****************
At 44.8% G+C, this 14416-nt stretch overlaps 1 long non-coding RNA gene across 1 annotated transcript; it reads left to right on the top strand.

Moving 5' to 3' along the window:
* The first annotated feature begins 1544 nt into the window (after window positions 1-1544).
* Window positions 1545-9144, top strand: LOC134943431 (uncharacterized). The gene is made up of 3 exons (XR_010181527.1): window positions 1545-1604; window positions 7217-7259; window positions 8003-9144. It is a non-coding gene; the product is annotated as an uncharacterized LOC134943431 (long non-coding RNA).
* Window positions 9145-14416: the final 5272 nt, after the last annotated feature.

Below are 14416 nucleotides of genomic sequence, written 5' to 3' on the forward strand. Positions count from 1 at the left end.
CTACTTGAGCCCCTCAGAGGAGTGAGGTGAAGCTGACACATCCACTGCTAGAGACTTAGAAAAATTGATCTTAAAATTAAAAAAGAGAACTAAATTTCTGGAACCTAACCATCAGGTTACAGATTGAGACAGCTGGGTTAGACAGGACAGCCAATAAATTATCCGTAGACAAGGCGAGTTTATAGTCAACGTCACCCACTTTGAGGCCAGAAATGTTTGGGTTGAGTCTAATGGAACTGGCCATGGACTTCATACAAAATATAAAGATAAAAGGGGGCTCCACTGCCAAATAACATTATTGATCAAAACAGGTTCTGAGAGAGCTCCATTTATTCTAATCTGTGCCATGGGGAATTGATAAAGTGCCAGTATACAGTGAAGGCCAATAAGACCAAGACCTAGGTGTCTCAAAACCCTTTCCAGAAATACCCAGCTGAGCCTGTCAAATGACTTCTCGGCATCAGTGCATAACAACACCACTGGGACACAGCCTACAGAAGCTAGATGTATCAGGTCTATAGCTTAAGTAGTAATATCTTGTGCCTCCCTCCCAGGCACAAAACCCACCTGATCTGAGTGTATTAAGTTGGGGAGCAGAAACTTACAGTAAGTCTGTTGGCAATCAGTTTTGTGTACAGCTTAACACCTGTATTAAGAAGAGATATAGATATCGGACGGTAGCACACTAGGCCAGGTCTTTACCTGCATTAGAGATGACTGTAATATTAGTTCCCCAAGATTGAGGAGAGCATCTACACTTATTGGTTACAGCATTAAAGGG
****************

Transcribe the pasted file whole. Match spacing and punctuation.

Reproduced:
At 44.8% G+C, this 14416-nt stretch overlaps 1 long non-coding RNA gene across 1 annotated transcript; it reads left to right on the top strand.

Moving 5' to 3' along the window:
* The first annotated feature begins 1544 nt into the window (after window positions 1-1544).
* Window positions 1545-9144, top strand: LOC134943431 (uncharacterized). The gene is made up of 3 exons (XR_010181527.1): window positions 1545-1604; window positions 7217-7259; window positions 8003-9144. It is a non-coding gene; the product is annotated as an uncharacterized LOC134943431 (long non-coding RNA).
* Window positions 9145-14416: the final 5272 nt, after the last annotated feature.

Below are 14416 nucleotides of genomic sequence, written 5' to 3' on the forward strand. Positions count from 1 at the left end.
CTACTTGAGCCCCTCAGAGGAGTGAGGTGAAGCTGACACATCCACTGCTAGAGACTTAGAAAAATTGATCTTAAAATTAAAAAAGAGAACTAAATTTCTGGAACCTAACCATCAGGTTACAGATTGAGACAGCTGGGTTAGACAGGACAGCCAATAAATTATCCGTAGACAAGGCGAGTTTATAGTCAACGTCACCCACTTTGAGGCCAGAAATGTTTGGGTTGAGTCTAATGGAACTGGCCATGGACTTCATACAAAATATAAAGATAAAAGGGGGCTCCACTGCCAAATAACATTATTGATCAAAACAGGTTCTGAGAGAGCTCCATTTATTCTAATCTGTGCCATGGGGAATTGATAAAGTGCCAGTATACAGTGAAGGCCAATAAGACCAAGACCTAGGTGTCTCAAAACCCTTTCCAGAAATACCCAGCTGAGCCTGTCAAATGACTTCTCGGCATCAGTGCATAACAACACCACTGGGACACAGCCTACAGAAGCTAGATGTATCAGGTCTATAGCTTAAGTAGTAATATCTTGTGCCTCCCTCCCAGGCACAAAACCCACCTGATCTGAGTGTATTAAGTTGGGGAGCAGAAACTTACAGTAAGTCTGTTGGCAATCAGTTTTGTGTACAGCTTAACACCTGTATTAAGAAGAGATATAGATATCGGACGGTAGCACACTAGGCCAGGTCTTTACCTGCATTAGAGATGACTGTAATATTAGTTCCCCAAGATTGAGGAGAGCATCTACACTTATTGGTTACAGCATTAAAGGG